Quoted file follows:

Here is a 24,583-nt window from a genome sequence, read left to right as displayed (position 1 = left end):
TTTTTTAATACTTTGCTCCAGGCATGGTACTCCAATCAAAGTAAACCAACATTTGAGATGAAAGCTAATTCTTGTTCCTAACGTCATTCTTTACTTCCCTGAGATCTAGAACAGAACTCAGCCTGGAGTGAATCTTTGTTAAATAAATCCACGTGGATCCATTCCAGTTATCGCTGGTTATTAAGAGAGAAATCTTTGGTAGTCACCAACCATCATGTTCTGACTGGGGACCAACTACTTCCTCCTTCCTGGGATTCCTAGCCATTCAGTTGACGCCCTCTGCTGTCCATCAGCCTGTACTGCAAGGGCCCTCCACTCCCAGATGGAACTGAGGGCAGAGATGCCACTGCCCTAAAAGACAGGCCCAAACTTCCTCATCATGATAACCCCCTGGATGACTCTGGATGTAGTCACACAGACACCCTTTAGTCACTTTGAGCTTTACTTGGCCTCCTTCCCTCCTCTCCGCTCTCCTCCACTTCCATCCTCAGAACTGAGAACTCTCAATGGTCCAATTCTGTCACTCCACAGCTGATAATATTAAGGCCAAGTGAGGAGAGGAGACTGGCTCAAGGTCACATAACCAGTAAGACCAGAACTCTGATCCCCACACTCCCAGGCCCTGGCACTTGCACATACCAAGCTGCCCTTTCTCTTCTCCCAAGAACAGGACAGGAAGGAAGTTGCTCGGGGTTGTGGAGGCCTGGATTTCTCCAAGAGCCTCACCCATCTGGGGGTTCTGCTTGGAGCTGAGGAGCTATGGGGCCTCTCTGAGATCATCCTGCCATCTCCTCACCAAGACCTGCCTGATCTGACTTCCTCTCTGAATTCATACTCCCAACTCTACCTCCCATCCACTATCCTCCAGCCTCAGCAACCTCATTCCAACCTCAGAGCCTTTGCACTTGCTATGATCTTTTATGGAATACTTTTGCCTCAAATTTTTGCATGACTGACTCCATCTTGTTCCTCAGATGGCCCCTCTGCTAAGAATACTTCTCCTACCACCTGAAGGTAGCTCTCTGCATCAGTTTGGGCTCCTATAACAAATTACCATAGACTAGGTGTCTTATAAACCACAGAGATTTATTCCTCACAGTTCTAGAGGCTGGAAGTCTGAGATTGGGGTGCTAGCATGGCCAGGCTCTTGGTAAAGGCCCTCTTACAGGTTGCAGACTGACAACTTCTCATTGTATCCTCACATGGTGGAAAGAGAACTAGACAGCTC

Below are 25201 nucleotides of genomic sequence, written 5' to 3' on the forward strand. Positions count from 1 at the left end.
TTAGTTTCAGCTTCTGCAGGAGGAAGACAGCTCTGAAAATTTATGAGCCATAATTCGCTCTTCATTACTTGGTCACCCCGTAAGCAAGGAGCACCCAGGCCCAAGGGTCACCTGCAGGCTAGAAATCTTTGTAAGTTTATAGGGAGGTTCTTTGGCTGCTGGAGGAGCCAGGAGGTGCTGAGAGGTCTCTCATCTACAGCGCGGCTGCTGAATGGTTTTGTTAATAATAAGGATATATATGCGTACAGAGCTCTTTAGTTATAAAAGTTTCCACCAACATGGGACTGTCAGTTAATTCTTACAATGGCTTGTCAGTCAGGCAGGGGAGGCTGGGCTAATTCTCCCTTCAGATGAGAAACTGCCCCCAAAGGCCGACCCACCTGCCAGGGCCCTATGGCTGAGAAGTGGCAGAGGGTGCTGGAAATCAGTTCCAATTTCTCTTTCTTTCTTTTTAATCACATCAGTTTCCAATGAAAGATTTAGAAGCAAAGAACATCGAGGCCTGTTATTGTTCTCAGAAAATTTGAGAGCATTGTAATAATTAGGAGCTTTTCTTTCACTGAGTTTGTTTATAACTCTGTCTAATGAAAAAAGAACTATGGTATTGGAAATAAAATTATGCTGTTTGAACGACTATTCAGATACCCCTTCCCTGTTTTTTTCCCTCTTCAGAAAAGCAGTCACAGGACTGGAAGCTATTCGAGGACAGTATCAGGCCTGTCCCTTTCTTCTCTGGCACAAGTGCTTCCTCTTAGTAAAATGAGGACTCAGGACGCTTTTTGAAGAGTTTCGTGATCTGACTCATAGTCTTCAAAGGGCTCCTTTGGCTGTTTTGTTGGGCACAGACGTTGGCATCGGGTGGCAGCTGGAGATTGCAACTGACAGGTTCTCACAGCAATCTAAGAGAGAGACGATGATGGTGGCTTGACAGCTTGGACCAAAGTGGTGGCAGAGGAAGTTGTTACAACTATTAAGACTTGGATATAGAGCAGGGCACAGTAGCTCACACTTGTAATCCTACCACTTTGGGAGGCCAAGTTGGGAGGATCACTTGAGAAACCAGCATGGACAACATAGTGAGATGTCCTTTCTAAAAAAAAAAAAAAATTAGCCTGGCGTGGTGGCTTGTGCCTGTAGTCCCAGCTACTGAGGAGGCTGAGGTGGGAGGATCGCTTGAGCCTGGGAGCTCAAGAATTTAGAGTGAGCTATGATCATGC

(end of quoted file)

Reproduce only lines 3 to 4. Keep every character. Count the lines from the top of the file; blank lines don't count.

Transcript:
Below are 25201 nucleotides of genomic sequence, written 5' to 3' on the forward strand. Positions count from 1 at the left end.
TTAGTTTCAGCTTCTGCAGGAGGAAGACAGCTCTGAAAATTTATGAGCCATAATTCGCTCTTCATTACTTGGTCACCCCGTAAGCAAGGAGCACCCAGGCCCAAGGGTCACCTGCAGGCTAGAAATCTTTGTAAGTTTATAGGGAGGTTCTTTGGCTGCTGGAGGAGCCAGGAGGTGCTGAGAGGTCTCTCATCTACAGCGCGGCTGCTGAATGGTTTTGTTAATAATAAGGATATATATGCGTACAGAGCTCTTTAGTTATAAAAGTTTCCACCAACATGGGACTGTCAGTTAATTCTTACAATGGCTTGTCAGTCAGGCAGGGGAGGCTGGGCTAATTCTCCCTTCAGATGAGAAACTGCCCCCAAAGGCCGACCCACCTGCCAGGGCCCTATGGCTGAGAAGTGGCAGAGGGTGCTGGAAATCAGTTCCAATTTCTCTTTCTTTCTTTTTAATCACATCAGTTTCCAATGAAAGATTTAGAAGCAAAGAACATCGAGGCCTGTTATTGTTCTCAGAAAATTTGAGAGCATTGTAATAATTAGGAGCTTTTCTTTCACTGAGTTTGTTTATAACTCTGTCTAATGAAAAAAGAACTATGGTATTGGAAATAAAATTATGCTGTTTGAACGACTATTCAGATACCCCTTCCCTGTTTTTTTCCCTCTTCAGAAAAGCAGTCACAGGACTGGAAGCTATTCGAGGACAGTATCAGGCCTGTCCCTTTCTTCTCTGGCACAAGTGCTTCCTCTTAGTAAAATGAGGACTCAGGACGCTTTTTGAAGAGTTTCGTGATCTGACTCATAGTCTTCAAAGGGCTCCTTTGGCTGTTTTGTTGGGCACAGACGTTGGCATCGGGTGGCAGCTGGAGATTGCAACTGACAGGTTCTCACAGCAATCTAAGAGAGAGACGATGATGGTGGCTTGACAGCTTGGACCAAAGTGGTGGCAGAGGAAGTTGTTACAACTATTAAGACTTGGATATAGAGCAGGGCACAGTAGCTCACACTTGTAATCCTACCACTTTGGGAGGCCAAGTTGGGAGGATCACTTGAGAAACCAGCATGGACAACATAGTGAGATGTCCTTTCTAAAAAAAAAAAAAAATTAGCCTGGCGTGGTGGCTTGTGCCTGTAGTCCCAGCTACTGAGGAGGCTGAGGTGGGAGGATCGCTTGAGCCTGGGAGCTCAAGAATTTAGAGTGAGCTATGATCATGC